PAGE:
Colloids understands how vital it is that processes and goods are managed in a professional and compliant way, to ensure that everyone has clear and concise safety information.
We maintain a comprehensive understanding of all global chemical regulations. With our global market experience, we are ideally placed to guide our customers through the intricate process of maintaining regulatory compliance. Our in-house regulatory expert can advise on every project at the design stage as well as consult with customers about their requirements.
Chemicals are an integral part of daily life. Chemical legislation covers issues such as:
- Restrictions on specific chemicals or applications
- Notifications and registrations for specific markets
- Laws for the protection of Health and Safety and the Environment
Global regulations surrounding the life cycle of chemicals have become increasingly severe and problematic to navigate. These regulations are under constant review and are frequently updated. Key drivers for regulatory change are the Classification and Labelling laws based on the United Nations Globally Harmonised System of Classification and Labelling of Chemicals (GHS) and EU REACH (Registration, Evaluation, Authorisation and restriction of Chemicals).
Colloids supply regulatory assistance to our customers and provide information critical to securing access to global chemicals markets.
The REACH Regulation controls the manufacture, import and use of chemicals throughout Europe and impacts not only EU companies but also those around the world, either directly or indirectly. Companies are obliged to identify the risks associated with the substances they produce and import into the EU market, and to undertake a risk assessment for human health and the environment.
In accordance with REACH, non-EU manufacturers must have an Only Representative (OR) within the EU for the registration process. All ‘non-exempt’ chemical substances produced in the EU or imported into the EU in volumes ‘greater than one tonne per annum’ must be registered with the European Chemicals Agency (ECHA). Colloids only use raw materials that are REACH-registered or exempt from the legislation – this is a legal requirement.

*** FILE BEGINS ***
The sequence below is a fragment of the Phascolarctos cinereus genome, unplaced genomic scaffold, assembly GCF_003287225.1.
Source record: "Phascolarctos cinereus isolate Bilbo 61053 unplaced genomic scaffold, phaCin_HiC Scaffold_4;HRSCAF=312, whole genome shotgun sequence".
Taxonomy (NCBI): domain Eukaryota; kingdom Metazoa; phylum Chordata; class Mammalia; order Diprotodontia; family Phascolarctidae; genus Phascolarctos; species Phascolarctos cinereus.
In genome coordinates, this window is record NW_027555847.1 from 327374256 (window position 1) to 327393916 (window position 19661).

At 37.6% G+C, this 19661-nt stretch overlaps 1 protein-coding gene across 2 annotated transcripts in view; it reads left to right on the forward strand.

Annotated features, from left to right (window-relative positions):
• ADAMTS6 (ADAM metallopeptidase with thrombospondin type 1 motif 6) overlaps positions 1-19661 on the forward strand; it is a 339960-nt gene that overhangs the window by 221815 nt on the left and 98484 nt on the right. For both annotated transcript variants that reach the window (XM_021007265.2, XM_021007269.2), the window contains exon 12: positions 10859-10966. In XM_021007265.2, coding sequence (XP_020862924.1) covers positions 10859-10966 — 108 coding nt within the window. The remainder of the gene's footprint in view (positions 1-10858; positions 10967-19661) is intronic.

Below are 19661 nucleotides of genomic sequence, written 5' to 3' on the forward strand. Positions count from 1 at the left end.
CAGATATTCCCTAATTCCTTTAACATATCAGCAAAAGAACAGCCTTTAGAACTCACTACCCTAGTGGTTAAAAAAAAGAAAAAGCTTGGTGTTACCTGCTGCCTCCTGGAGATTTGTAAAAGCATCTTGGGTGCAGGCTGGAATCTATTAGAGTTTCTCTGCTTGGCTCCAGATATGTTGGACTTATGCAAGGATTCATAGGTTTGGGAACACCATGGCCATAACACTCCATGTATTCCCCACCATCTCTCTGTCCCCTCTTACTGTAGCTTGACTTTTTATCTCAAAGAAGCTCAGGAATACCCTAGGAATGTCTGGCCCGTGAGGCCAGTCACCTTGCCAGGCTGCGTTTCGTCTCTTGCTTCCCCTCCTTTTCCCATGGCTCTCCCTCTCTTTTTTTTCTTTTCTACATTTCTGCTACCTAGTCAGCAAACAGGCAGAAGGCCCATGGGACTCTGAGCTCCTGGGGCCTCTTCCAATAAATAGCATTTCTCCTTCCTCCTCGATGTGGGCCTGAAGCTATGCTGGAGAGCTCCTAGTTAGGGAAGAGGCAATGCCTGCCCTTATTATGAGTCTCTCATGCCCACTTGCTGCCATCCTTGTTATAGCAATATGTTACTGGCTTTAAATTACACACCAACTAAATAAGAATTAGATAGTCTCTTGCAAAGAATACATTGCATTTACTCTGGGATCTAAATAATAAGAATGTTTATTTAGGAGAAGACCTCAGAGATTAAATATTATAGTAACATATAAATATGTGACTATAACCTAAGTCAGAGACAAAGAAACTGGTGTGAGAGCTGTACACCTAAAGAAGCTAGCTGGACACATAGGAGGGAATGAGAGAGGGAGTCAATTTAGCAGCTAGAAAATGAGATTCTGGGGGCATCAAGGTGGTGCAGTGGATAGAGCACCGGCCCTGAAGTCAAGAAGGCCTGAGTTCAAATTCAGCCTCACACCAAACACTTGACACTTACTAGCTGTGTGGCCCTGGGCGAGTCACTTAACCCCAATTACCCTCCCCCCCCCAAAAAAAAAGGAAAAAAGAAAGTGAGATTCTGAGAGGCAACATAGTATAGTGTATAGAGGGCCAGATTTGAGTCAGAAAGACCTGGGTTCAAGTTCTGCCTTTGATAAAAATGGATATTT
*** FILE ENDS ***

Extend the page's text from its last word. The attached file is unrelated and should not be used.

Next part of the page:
REACH if we leave the EU
Colloids fully understand any concerns surrounding REACH and Brexit and are continually monitoring the regulatory landscape to keep abreast of the developments, as they arise. The current understanding is that the UK has committed to ensure that UK legislation will replace EU legislation and establish a regulatory framework with the domestic capacity to deliver the functions currently performed by ECHA. There is likely to be no change regarding GHS and CLP.
Colloids are continuing with our duty to ensure that we comply with all chemical regulations regardless of the status of Brexit negotiations.
We are in continuous and active discussions with our suppliers and customers regarding the potential adjustments to the regulatory requirements and are monitoring the situation regarding continued supply and the possibility of the services of UK ORs in the supply chain. Colloids will also work with our European suppliers to facilitate the registration of their raw materials on the new UK REACH system. Initially this will be a basic transfer of information with full dossier information being required within two years.
To protect human health and the environment from harmful chemicals, prohibition and restriction of certain SVHCs (Substances of Very High Concern) are in place. In Europe, the REACH Regulation governs the use of SVHCs. These substances are placed on the Candidate List for future inclusion in REACH Annex XIV (Authorisation List). It is a requirement that companies must inform subsequent parties in the supply chain about this status and any SVHCs present.
A major issue for article suppliers is how to determine if their final finished goods contain any of the Candidate List SVHCs. SVHCs can be present in a range of consumer products but manufacturers and retailers can sometimes not be aware of their presence. Colloids are aware that our customers will be invested in how their products might be affected and what the prospect is of them containing any of the current or proposed SVHCs.